trans rights
trans rights

Donald Trump’s Policies Are a Step Back for the Transgender Community

After making promises he failed to keep, Trump is making it harder for transgender citizens to be accepted and treated fairly.

When Donald Trump was still campaigning for the presidency, he reached out to a group that Republicans generally tend to ignore: transgender Americans. During his address at the 2016 Republican National Convention, an event that included a rousing speech from openly-gay Republican Peter Thiel, Trump thanked the LGBT community for their support and promised to fight for their rights and freedoms.

In an interview with “The Today Show,” Trump openly opposed a North Carolina bill that required transgender individuals to use the bathroom that corresponds to the gender assigned to them at birth. At one point during the campaign, he proudly displayed an upside-down pride flag that read “LGBTs for Trump.”

For many voters, it felt promising to see a Republican presidential candidate embrace the LGBT community when the party’s official platform advocates for conversion therapy and denies the validity of gay marriages.

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In 2016, Trump promised to support trans citizens. Today, however, he has fallen back on his commitment. (Image via Twitter)

In the weeks and months following the election, however, it became clear that Trump’s promises were nothing but empty. Mere minutes after Trump’s inauguration, mention of the LGBTQ community was erased from the official websites of The White House, The Department of State and The Department of Labor.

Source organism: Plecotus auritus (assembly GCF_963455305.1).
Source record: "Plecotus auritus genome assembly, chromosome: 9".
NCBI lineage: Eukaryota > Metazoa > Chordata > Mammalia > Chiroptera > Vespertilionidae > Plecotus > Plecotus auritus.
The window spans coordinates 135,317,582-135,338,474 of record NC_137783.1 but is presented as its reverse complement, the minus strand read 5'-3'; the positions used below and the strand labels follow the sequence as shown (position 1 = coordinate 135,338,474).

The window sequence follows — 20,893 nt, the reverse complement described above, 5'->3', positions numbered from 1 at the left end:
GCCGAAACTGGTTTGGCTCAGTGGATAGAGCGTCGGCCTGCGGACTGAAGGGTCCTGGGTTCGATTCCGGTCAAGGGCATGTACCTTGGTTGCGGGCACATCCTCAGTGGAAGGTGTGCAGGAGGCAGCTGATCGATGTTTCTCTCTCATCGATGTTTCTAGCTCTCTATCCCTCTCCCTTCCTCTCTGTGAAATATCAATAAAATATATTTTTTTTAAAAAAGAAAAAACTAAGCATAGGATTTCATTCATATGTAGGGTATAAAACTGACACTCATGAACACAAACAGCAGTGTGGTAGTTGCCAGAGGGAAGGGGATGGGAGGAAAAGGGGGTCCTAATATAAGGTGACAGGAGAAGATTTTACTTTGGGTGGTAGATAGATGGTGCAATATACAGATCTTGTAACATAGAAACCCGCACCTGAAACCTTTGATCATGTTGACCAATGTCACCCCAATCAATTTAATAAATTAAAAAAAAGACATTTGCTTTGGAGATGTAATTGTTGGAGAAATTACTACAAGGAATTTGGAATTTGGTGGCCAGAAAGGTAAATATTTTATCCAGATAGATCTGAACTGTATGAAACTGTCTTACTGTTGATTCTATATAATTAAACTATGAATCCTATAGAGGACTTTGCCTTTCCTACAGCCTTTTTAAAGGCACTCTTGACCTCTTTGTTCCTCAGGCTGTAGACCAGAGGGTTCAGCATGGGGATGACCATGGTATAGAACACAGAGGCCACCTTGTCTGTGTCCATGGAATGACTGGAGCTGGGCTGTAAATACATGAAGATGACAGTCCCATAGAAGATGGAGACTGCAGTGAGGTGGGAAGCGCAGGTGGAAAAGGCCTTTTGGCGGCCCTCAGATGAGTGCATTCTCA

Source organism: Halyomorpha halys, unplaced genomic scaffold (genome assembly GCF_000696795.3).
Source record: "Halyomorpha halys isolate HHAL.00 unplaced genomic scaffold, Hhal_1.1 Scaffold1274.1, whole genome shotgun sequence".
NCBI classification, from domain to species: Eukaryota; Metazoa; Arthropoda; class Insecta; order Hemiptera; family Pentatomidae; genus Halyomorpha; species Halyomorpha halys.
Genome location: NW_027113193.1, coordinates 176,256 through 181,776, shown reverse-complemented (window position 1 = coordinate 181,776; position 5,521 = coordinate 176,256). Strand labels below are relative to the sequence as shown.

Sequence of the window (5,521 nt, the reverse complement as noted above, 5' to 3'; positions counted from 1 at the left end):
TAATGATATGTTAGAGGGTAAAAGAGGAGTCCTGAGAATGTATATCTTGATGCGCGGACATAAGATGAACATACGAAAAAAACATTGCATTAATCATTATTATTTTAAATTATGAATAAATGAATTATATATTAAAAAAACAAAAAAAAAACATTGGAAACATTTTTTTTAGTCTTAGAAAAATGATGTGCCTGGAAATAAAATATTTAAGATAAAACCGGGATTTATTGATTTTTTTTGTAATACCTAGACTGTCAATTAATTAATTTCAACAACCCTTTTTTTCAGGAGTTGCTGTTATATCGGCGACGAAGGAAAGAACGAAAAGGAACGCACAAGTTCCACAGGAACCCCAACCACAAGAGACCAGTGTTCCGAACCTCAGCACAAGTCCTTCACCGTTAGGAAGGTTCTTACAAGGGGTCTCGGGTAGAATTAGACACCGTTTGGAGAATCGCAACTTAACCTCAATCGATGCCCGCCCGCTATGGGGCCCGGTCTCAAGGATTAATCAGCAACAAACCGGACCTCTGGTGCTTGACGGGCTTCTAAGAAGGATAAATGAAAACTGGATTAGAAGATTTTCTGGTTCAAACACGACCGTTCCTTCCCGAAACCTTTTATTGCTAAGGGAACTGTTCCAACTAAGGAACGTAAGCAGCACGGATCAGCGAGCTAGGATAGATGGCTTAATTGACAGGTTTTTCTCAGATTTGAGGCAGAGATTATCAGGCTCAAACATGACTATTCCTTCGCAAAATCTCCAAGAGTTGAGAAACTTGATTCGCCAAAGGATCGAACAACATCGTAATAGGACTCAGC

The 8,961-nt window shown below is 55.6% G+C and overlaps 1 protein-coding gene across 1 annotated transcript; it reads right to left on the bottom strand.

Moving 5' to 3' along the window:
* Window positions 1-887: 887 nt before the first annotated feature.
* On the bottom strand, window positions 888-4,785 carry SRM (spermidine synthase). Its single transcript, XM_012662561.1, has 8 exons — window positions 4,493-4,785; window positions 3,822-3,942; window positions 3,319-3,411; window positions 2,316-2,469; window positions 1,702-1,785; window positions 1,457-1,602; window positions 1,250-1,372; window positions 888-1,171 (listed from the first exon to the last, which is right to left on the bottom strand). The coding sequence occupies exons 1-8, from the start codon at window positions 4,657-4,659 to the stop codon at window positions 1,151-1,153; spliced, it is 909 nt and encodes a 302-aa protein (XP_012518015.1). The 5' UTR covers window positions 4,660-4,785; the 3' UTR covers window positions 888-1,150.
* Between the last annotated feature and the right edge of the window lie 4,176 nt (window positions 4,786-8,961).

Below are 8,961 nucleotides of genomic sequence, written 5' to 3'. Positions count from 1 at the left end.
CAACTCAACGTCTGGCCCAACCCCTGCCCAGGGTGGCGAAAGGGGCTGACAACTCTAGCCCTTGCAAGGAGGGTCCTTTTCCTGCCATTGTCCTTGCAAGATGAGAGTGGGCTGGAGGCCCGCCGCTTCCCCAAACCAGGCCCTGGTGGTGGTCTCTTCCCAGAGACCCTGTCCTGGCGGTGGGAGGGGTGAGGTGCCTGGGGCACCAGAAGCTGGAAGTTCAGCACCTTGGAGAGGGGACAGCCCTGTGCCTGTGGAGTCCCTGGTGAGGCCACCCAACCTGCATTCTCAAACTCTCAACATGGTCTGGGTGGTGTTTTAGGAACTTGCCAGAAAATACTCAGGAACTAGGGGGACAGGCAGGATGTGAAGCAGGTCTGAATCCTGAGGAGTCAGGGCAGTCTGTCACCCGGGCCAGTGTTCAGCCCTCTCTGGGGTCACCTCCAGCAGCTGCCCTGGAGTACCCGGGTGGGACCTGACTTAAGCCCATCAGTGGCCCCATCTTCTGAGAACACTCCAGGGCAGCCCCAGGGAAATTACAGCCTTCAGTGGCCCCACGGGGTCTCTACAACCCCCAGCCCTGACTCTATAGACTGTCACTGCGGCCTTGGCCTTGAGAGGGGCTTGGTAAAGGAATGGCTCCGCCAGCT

His policies enacted to protect religious freedom have been criticized for enabling LGBT discrimination and undoing the community’s progress that was made under the Obama administration. The most prominent attacks have seemed to specifically target transgender Americans. After entering office, Trump ended federal protections for transgender students, employees and prisoners.

He announced a plan to ban transgender individuals from serving in the U.S. military, ordered the CDC to refrain from using “transgender” in budget documents, removed anti-LGBT discrimination guidelines from The Department of Housing and Urban Development website and nominated a federal judge who described transgender children as being a part of “Satan’s plan.” To be clear, these only represent a handful of examples.

Aside from the swift legal responses, the public backlash against these policies has been overwhelming and serves to represent the progress that the transgender community has made over just the past few years. After the president announced the ban on military service, the hashtag #TransRightsAreHumanRights was trending on Twitter with everyday Americans voicing their frustrations at the administration.

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Many are speaking out against the unfair treatment members of the LGBT community have to experience. (Image via Project Queer)

Similar social media responses occurred with the removal of federal protections for transgender students and prisoners as activists began to fear what these attacks could mean for the work that they’ve done over the past several decades.

The transgender rights movement didn’t really begin to gain momentum until the latter half of the 20th century, beginning with the transition of Christine Jorgensen during the 1950s. While she wasn’t the first person to undergo gender reassignment surgery, she was the most publicized American to do so, and her fame is credited for bringing the term “transgender” into the national conversation.